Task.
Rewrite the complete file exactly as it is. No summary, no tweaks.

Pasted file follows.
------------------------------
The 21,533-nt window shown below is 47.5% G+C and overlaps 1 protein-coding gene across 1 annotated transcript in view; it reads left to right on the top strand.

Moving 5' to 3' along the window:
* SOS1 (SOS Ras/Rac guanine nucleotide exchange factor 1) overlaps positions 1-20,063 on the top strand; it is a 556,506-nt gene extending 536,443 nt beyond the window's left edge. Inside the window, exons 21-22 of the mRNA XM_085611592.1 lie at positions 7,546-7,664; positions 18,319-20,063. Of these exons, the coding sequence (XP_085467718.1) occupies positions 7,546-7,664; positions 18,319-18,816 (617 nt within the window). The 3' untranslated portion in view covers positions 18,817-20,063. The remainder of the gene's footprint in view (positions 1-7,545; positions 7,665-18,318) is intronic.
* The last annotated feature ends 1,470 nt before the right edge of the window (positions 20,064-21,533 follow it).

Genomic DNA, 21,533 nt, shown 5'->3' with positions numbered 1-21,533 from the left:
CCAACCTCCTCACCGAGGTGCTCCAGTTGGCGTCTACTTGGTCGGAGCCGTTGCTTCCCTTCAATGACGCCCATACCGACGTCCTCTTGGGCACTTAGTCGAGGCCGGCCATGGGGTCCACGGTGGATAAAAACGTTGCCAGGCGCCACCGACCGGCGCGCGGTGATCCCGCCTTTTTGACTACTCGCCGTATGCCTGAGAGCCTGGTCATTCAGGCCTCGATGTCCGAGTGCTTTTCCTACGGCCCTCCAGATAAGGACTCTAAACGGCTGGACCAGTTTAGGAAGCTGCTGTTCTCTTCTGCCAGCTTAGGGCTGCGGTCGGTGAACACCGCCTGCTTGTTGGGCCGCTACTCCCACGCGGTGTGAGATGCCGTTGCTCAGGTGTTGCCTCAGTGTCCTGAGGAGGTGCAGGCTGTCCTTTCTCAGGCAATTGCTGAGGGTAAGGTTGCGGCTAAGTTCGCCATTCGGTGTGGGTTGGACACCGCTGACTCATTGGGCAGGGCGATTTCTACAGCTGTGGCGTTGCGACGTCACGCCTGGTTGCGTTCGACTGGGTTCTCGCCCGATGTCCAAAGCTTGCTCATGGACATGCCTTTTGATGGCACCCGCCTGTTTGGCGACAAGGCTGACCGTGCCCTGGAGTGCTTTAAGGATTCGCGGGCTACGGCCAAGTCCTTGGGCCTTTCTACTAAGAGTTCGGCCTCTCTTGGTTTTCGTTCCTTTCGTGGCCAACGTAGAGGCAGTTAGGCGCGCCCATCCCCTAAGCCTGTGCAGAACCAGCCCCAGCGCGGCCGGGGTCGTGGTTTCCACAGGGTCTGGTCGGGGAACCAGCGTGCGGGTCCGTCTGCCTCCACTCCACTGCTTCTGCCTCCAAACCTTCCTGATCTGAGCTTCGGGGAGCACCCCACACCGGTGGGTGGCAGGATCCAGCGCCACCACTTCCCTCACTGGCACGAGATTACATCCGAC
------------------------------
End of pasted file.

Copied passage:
The 21,533-nt window shown below is 47.5% G+C and overlaps 1 protein-coding gene across 1 annotated transcript in view; it reads left to right on the top strand.

Moving 5' to 3' along the window:
* SOS1 (SOS Ras/Rac guanine nucleotide exchange factor 1) overlaps positions 1-20,063 on the top strand; it is a 556,506-nt gene extending 536,443 nt beyond the window's left edge. Inside the window, exons 21-22 of the mRNA XM_085611592.1 lie at positions 7,546-7,664; positions 18,319-20,063. Of these exons, the coding sequence (XP_085467718.1) occupies positions 7,546-7,664; positions 18,319-18,816 (617 nt within the window). The 3' untranslated portion in view covers positions 18,817-20,063. The remainder of the gene's footprint in view (positions 1-7,545; positions 7,665-18,318) is intronic.
* The last annotated feature ends 1,470 nt before the right edge of the window (positions 20,064-21,533 follow it).

Genomic DNA, 21,533 nt, shown 5'->3' with positions numbered 1-21,533 from the left:
CCAACCTCCTCACCGAGGTGCTCCAGTTGGCGTCTACTTGGTCGGAGCCGTTGCTTCCCTTCAATGACGCCCATACCGACGTCCTCTTGGGCACTTAGTCGAGGCCGGCCATGGGGTCCACGGTGGATAAAAACGTTGCCAGGCGCCACCGACCGGCGCGCGGTGATCCCGCCTTTTTGACTACTCGCCGTATGCCTGAGAGCCTGGTCATTCAGGCCTCGATGTCCGAGTGCTTTTCCTACGGCCCTCCAGATAAGGACTCTAAACGGCTGGACCAGTTTAGGAAGCTGCTGTTCTCTTCTGCCAGCTTAGGGCTGCGGTCGGTGAACACCGCCTGCTTGTTGGGCCGCTACTCCCACGCGGTGTGAGATGCCGTTGCTCAGGTGTTGCCTCAGTGTCCTGAGGAGGTGCAGGCTGTCCTTTCTCAGGCAATTGCTGAGGGTAAGGTTGCGGCTAAGTTCGCCATTCGGTGTGGGTTGGACACCGCTGACTCATTGGGCAGGGCGATTTCTACAGCTGTGGCGTTGCGACGTCACGCCTGGTTGCGTTCGACTGGGTTCTCGCCCGATGTCCAAAGCTTGCTCATGGACATGCCTTTTGATGGCACCCGCCTGTTTGGCGACAAGGCTGACCGTGCCCTGGAGTGCTTTAAGGATTCGCGGGCTACGGCCAAGTCCTTGGGCCTTTCTACTAAGAGTTCGGCCTCTCTTGGTTTTCGTTCCTTTCGTGGCCAACGTAGAGGCAGTTAGGCGCGCCCATCCCCTAAGCCTGTGCAGAACCAGCCCCAGCGCGGCCGGGGTCGTGGTTTCCACAGGGTCTGGTCGGGGAACCAGCGTGCGGGTCCGTCTGCCTCCACTCCACTGCTTCTGCCTCCAAACCTTCCTGATCTGAGCTTCGGGGAGCACCCCACACCGGTGGGTGGCAGGATCCAGCGCCACCACTTCCCTCACTGGCACGAGATTACATCCGAC